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Choosing a new physician involves more than just looking at a resume. Make sure the person and the practice can work together.

Fam Pract Manag. 2000;7(8):41-44

The process of hiring a new physician has become riskier and more complicated in recent years. For today's physicians, safety in numbers and the perceived economic gains of a larger group setting often take precedence over the autonomy of a solo- or two-physician practice. They want professional security and attractive starting salaries, of course, but often they also want less responsibility. And they don't see their careers as the center of their lives; they want to spend more time with family and friends and have the freedom to explore personal pursuits.

Consider these examples:

  • A group in California was struggling to recover from a hiring decision it made nine months earlier. The group had recruited a highly skilled physician from an East Coast residency program. The physician was at the top of his class and was excited to join this West Coast practice. Unfortunately, his wife, who was from New York, was less enamored with the move. The practice did everything to welcome the physician and his family, the patients and the medical community embraced him and he was easily meeting the group's performance expectations. However, his wife was unable to adjust to life in California and missed her family and life in the city. Within six months, it was clear that she could not make the adjustment, and the physician found a new position in a metropolitan area on the East Coast.

  • A solo physician in his 50s hired a new physician. The solo physician planned to slow down, cut his schedule and eventually make the new physician a partner. However, during the selection process he didn't make his expectations clear. After the new physician was hired, it became clear that she hadn't planned on working that hard. She wanted a schedule like the solo physician's. They clashed, and within six months the new physician left and joined an HMO.


  • Hiring a new physician for your practice is more complicated than it used to be.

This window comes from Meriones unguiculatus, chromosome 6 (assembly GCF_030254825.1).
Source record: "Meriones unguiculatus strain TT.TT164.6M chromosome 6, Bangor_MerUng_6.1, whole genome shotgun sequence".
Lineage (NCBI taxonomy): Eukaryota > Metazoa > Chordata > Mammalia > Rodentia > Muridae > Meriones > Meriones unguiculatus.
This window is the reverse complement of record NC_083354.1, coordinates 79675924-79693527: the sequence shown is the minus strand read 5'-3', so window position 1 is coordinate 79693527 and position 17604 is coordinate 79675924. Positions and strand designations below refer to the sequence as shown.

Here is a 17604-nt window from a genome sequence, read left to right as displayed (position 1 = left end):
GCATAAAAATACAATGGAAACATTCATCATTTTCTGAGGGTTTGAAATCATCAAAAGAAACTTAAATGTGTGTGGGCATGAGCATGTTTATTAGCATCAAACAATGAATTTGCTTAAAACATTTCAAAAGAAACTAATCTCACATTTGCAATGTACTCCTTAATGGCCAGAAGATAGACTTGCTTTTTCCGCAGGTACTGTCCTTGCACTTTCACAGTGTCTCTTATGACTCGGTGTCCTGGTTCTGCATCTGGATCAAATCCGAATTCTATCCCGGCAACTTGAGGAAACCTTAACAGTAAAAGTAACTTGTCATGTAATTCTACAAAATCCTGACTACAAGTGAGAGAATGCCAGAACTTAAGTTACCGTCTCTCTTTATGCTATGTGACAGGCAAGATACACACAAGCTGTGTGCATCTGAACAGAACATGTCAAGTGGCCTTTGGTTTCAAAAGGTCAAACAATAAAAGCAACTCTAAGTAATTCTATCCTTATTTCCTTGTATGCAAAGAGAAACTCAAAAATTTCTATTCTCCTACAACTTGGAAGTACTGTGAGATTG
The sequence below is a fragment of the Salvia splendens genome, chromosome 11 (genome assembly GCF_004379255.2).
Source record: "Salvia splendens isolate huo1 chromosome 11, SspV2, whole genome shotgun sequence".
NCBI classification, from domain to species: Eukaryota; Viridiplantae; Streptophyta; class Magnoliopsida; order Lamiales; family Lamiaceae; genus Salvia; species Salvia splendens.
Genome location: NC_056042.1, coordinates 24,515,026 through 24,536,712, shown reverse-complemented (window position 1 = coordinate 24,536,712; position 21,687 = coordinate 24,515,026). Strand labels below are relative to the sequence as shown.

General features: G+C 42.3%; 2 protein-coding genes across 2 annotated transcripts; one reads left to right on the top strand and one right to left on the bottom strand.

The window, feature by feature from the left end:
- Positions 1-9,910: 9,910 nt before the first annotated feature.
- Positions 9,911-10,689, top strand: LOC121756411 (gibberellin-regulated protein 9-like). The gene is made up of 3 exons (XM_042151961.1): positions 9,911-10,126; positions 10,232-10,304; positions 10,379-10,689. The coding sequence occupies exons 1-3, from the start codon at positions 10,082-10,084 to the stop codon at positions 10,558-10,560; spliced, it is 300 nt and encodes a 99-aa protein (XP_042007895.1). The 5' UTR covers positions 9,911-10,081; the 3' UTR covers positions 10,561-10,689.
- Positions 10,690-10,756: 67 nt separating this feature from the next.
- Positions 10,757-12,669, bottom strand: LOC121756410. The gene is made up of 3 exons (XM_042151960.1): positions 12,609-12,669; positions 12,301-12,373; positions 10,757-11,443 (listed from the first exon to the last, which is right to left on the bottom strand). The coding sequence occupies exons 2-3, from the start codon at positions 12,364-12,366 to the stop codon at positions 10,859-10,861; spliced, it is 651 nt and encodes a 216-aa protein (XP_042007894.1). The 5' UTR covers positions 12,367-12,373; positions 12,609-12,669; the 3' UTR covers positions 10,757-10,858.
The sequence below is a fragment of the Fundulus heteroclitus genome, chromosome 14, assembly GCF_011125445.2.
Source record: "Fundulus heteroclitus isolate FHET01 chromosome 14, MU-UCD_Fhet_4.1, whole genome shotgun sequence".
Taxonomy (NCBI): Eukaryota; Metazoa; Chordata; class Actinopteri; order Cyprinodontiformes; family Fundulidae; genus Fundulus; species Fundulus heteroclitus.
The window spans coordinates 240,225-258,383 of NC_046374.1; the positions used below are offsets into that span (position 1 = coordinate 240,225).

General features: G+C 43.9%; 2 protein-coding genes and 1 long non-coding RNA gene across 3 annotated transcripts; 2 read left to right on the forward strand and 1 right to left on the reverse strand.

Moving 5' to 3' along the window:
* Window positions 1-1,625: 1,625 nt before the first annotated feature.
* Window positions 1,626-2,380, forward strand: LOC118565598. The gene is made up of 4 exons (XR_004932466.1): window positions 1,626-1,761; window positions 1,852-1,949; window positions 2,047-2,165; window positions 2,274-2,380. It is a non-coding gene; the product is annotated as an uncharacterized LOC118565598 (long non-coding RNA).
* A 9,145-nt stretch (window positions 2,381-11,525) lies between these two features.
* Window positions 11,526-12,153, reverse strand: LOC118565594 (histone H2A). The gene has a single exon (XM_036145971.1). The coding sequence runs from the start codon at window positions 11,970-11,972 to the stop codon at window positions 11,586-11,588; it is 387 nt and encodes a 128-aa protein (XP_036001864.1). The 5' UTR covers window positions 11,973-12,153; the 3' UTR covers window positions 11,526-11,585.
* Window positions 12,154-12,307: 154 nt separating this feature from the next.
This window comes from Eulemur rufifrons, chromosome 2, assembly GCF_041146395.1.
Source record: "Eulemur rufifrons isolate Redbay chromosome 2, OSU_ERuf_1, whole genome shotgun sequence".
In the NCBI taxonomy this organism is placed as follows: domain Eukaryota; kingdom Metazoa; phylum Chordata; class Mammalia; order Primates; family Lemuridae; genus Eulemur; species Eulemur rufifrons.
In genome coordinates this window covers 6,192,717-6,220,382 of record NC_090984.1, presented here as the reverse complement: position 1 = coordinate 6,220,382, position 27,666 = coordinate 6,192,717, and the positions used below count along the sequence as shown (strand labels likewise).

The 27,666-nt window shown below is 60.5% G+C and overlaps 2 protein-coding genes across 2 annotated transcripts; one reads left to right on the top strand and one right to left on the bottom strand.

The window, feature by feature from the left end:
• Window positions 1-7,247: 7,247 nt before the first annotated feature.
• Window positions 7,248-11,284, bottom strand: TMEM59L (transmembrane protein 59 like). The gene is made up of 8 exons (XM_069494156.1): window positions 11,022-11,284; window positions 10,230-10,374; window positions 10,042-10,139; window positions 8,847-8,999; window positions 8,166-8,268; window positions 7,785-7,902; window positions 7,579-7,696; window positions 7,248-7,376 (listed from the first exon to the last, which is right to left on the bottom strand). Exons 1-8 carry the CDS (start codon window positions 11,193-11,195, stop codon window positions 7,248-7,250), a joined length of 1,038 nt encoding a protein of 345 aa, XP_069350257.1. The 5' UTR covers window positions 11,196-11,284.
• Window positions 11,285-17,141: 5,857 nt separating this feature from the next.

• Screen candidates by reviewing their CVs and conducting telephone and face-to-face interviews.

  • During the interview process, develop a “personal profile” for each candidate.

You can avoid similar outcomes by conducting a cautious and deliberate search for a new physician. Here's how:

The selection process

You will increase your odds of selecting the right physician for your practice by carefully evaluating each candidate during the selection process and choosing a candidate who is a good fit for the position and the practice. Generally, the selection process includes these six steps: review what you're looking for in a new physician, review the applicants' curricula vitae (CVs), conduct telephone interviews, conduct face-to-face interviews, conduct a post-interview analysis and handle negotiations and contract signing.

Review what you're looking for in a new physician. When you and your partners decided that hiring an additional physician would be financially viable, you probably talked about the skills you'd want that person to bring to the practice. For example, you may have decided that a physician with expertise in sports medicine or geriatrics might complement the skills of other physicians in your practice. Or perhaps you thought an Hispanic physician would help you reach a cultural group that's underrepresented in your practice. If you and your partners haven't had this discussion, now is the time; if you have, does what you decided still make sense?

Review the applicants' CVs. Take a critical look at each CV. Determine which candidates have the credentials you've deemed necessary for the position (e.g., board-eligibility or board-certification). But don't just look at where the candidate went to school and completed residency training; also look for any inaccuracies, misspelled words or typos in the CV. If the candidate has not taken care in preparing a document as important as his or her CV, you might wonder how cautious he or she is in other areas of written documentation.